• Page 18: Dasd And Minidisks

    Each virtual machine has its own virtual storage. CP manages the residency of virtual machine’s pages in real storage through paging. Pages that have not been referenced can be moved out of real storage into either expanded storage or onto a paging device.
  • Page 19 console, you can enter CP commands, such as loading (IPL) an operating system. The virtual console is the device an operating system views as its system or hardware console. Note: The key assignments for your keyboard might differ from standard key assignments.
  • Page 20 Related information For more information about privilege classes, see “Privilege Classes” in z/VM: CP Commands and Utilities Reference. Examples of using the CP commands: QUERY displays information about your virtual machine. 1. To display virtual CPUs, class G users can issue the QUERY VIRTUAL CPUS command: query virtual cpus CPU 00 ID FF05152120640000 (BASE)
  • Page 21: Overview Of The Cp Spool File System

    users (those with privilege classes other than G), using QUERY without the keyword “VIRTUAL” displays information about the real machine. For instance, QUERY VIRTUAL STORAGE displays the virtual storage size of the virtual machine while QUERY STORAGE (class B and E) displays the real machine storage size.
  • Page 22: The User Directory

    Each virtual machine has a directory entry. Here is a sample directory entry. The callouts in reverse type next to each statement correspond to explanations that follow the sample. Note: In this document the user directory is modified by using the IBM Directory ™ Maintenance program, DirMaint , which handles both source and object forms of the user directory.
  • Page 23: Overview Of The Conversational Monitor System (Cms)

    ™ environment as well as run some REXX EXECs (script-like executable files) to set up Linux. After changing the environment, you can load Linux into the virtual machine. 3. The MACHINE statement describes the processor architecture of the virtual machine. The maximum number of virtual CPUs that can be defined for this virtual machine is four.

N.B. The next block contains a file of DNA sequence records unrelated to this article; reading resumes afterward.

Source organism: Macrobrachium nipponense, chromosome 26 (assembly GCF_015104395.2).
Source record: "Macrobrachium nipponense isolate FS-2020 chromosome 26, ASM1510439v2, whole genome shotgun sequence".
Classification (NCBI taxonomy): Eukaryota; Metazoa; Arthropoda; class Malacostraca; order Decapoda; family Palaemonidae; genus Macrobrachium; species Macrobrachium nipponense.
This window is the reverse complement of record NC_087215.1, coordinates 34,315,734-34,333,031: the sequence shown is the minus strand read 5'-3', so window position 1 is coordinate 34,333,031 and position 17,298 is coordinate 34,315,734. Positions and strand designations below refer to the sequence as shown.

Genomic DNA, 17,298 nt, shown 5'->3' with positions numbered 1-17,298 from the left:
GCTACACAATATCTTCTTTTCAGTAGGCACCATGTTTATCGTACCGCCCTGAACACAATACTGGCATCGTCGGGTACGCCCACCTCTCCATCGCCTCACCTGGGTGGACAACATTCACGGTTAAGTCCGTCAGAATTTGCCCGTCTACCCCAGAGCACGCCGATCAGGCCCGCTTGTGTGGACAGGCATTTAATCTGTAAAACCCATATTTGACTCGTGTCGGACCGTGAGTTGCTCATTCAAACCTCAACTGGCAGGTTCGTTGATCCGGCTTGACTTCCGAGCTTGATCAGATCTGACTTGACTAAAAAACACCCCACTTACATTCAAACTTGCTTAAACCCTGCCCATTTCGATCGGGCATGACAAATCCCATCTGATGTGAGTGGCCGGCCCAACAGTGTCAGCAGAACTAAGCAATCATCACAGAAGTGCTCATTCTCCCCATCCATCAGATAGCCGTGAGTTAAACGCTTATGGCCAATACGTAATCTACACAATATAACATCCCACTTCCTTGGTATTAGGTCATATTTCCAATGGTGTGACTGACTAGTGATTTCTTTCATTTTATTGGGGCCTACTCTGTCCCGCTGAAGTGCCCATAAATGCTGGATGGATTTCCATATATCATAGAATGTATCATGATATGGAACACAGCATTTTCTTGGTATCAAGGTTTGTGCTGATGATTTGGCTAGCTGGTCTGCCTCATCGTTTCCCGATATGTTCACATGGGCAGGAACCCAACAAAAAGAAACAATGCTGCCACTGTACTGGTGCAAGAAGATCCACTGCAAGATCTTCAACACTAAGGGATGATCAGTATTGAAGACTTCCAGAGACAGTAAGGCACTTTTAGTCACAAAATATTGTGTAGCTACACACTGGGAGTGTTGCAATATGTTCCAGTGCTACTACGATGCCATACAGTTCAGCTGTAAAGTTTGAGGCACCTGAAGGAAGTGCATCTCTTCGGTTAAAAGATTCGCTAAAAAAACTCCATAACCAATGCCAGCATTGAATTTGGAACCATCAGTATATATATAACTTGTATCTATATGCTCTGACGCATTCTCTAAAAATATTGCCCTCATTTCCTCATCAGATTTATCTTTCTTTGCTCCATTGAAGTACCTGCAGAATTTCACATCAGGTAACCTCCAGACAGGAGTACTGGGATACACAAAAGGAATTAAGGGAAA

• Page 24 represented by an alphabetic letter that determines how CMS searches for files. In Linux, path variables defining directories determine the search order for files. CMS searches for files among minidisks based on the alphabetical order of the access mode. First, CMS looks on the A minidisk, then the B minidisk, and so forth. The 191 minidisk holds a special place in CMS.
  • Page 25: Cms Files

    CMS files CMS files have a file name, file type, and file mode. File names and file types can be up to 8 characters long. The file mode corresponds to the access mode of the minidisk. Examples: PROFILE EXEC A1 MYDOC LISTING A1 DNFPFS LISTPS B1 By convention, some file types have special meanings.
  • Page 26: The Profile Exec

    CHASTING FILELIST A0 V 169 Trunc=169 Size=253 Line=1 Col=1 Alt=0 Filename Filetype Fm Format Lrecl Records Blocks Date Time CHASTING NETLOG A0 V 2132 53 10/15/03 16:02:30 KIJL0CMD HGENRPT A1 V 1 10/13/03 12:00:40 KIJL0CMD LOG A1 V 2 10/13/03 12:00:37 KIJL0CMD SCRIPT A1 V 4 10/13/03 12:00:37...
  • Page 27: The Help System

    HELP TASKS Task Help Information line 1 of 39 (c) Copyright IBM Corporation 1990, 2003 z/VM Help, main panel This panel lists other Help panels that provide information about various z/VM functions, topics, and tasks. To view a Help panel, move the cursor to any character of the name and press the ENTER key or the PF1 key.
  • Page 28 CP MENU Menu Help Information line 1 of 32 (c) Copyright IBM Corporation 1990, 2003 Help for CP commands To display a Help panel, move the cursor to any character of the name and press the ENTER key or the PF1 key.
  • Page 29: The Cms File Editor Xedit

    v For more advanced information, see z/VM: CMS User’s Guide, SC24-6173. v For online help, type help on the CMS command line, then press the Enter key. The CMS file editor XEDIT CMS provides a file editor called XEDIT, which is a not only a full-screen editor, but a powerful programming tool.
  • Page 30 Because a file can be too long to fit on one screen, various subcommands scroll the screen so you can move forward and backward in a file. Scrolling the screen is like turning the pages of a book. 4. Prefix area. The prefix area is the five left-most columns on the screen, and it displays five equal signs (=====).